James Plunkett is fourth-generation circus. He tells me his great-grandfather and grandfather once toured with Buffalo Bill’s Wild West show. Later, I check the dates: W. F. Cody died in 1917; James’s great-grandfather was born in 1840-something, his grandfather in 1886; the numbers fit. From the 1920s to the 1940s, the Plunkett family crisscrossed rural America—in a kind of vaudeville/circus/variety show, with songs and skits, feats of strength, tumbling and gymnastics. James hands me an iPad with grainy photographs of his father, grandfather, aunts and uncles, a circus tent, an ancient concession stand on wheels. James and his brother Jeffrey had their start in a trampoline act—the Plunkett Bros. Trampoline—the same name that Cole and Jesse are continuing today. In his heyday, James performed a comedy wire act, traveling to Europe, Japan, Hong Kong, and Canada—an act that was taught to him by Hubert Castle, a famous tightrope walker with Ringling Bros. and Barnum & Bailey in the first half of the twentieth century. Castle appeared on the cover of Life magazine in 1941.

Shrine circuses are James’s bread and butter. The fraternal organization Shriners International is probably best known for its twenty-two children’s hospitals spread across the United States, with locations in Canada and Mexico as well. Many local chapters, like Monroe’s Barak Temple, sponsor annual circuses as part of their fundraising program. Most years, the James Cristy Cole Circus will make stops in Nebraska, Louisiana, Arkansas, Missouri, Oklahoma, and Minnesota, accruing eighty, sometimes a hundred performance days. High season runs from February to June. At the end of June, James returns to Texas—summers are not good for circuses because so many families are on vacation. Things crank up in the fall for a short season, then it’s back to Texas for the winter break.

 

The only reason Star Plunkett is still in Monroe is that her Alaskan malamutes travel in the eighteen-wheeler that her father drives (James: “I’m usually alone in the cab, since no one else likes my taste in music”), and she refuses to leave without her dogs. She will be driving a one-ton Chevy Duramax, pulling another trailer filled with circus gear. The one-ton will have a flat later today in nearly the same spot on I-20 where Star’s mother broke down. Star’s home is the front half of the rig her father pulls. She shares quarters with seven dogs, as well as a load of circus mats, sound equipment, banners, signs, and ring curbs—the interlocking wooden barriers that form the circus’s three rings.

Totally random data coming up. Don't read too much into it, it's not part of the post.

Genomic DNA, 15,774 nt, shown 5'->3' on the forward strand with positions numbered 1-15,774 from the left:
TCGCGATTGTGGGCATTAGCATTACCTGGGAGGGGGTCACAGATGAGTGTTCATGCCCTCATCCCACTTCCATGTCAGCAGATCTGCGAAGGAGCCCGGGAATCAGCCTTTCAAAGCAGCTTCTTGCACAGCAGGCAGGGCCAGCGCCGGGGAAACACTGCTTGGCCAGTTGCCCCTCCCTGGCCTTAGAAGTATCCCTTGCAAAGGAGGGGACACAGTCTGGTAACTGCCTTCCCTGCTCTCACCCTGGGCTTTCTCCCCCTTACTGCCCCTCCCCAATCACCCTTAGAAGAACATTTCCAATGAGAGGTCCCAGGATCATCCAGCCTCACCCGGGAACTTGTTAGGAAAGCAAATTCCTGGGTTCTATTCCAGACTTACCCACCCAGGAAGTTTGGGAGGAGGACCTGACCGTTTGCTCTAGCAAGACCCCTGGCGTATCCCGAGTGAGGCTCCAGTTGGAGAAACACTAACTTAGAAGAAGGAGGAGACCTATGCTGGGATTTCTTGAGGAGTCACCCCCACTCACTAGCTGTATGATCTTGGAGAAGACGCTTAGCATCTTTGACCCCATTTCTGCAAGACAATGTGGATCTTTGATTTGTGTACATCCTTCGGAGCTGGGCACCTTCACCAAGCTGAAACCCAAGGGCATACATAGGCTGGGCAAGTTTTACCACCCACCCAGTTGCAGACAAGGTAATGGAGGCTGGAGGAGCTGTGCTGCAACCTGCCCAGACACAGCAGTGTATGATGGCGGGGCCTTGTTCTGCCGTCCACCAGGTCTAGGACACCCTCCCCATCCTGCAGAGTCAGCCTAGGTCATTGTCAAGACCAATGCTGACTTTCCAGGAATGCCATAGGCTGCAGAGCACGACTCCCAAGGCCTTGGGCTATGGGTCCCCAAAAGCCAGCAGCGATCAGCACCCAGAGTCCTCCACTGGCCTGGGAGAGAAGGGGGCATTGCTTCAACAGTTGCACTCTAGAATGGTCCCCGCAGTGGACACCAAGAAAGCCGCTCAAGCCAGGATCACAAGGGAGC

“I live here full-time,” Star explains. “Even when I’m home in Mabank. That’s my bed up there, above the dogs, sort of a loft.” Her apartment contains a shower, toilet, and kitchen. Also, her sewing machine, since it’s Star, along with her mother, who creates most of the costumes—sequins, feathers, glitter, and glam—for herself and for her mother, her Aunt Wendy (aerialist), and Laura (aerialist, singer, mistress of ceremonies). “We can switch around and wear each other’s outfits,” Star says. “We’re all about the same size, and, well, it breaks up the routine to change costumes from time to time.”

“What if there’s a tear or a rip in a costume?”

“That’s why the sewing machine is with me. I make the repair, fix things during a performance.” In addition to her dog act, Star performs two aerial numbers, the Lyra and the Spanish Web, and paints faces during intermission. She tells me that she’s not performing her hula hoop act this year (“See her do 50 hula hoops at one time!”), but it’s available if needed.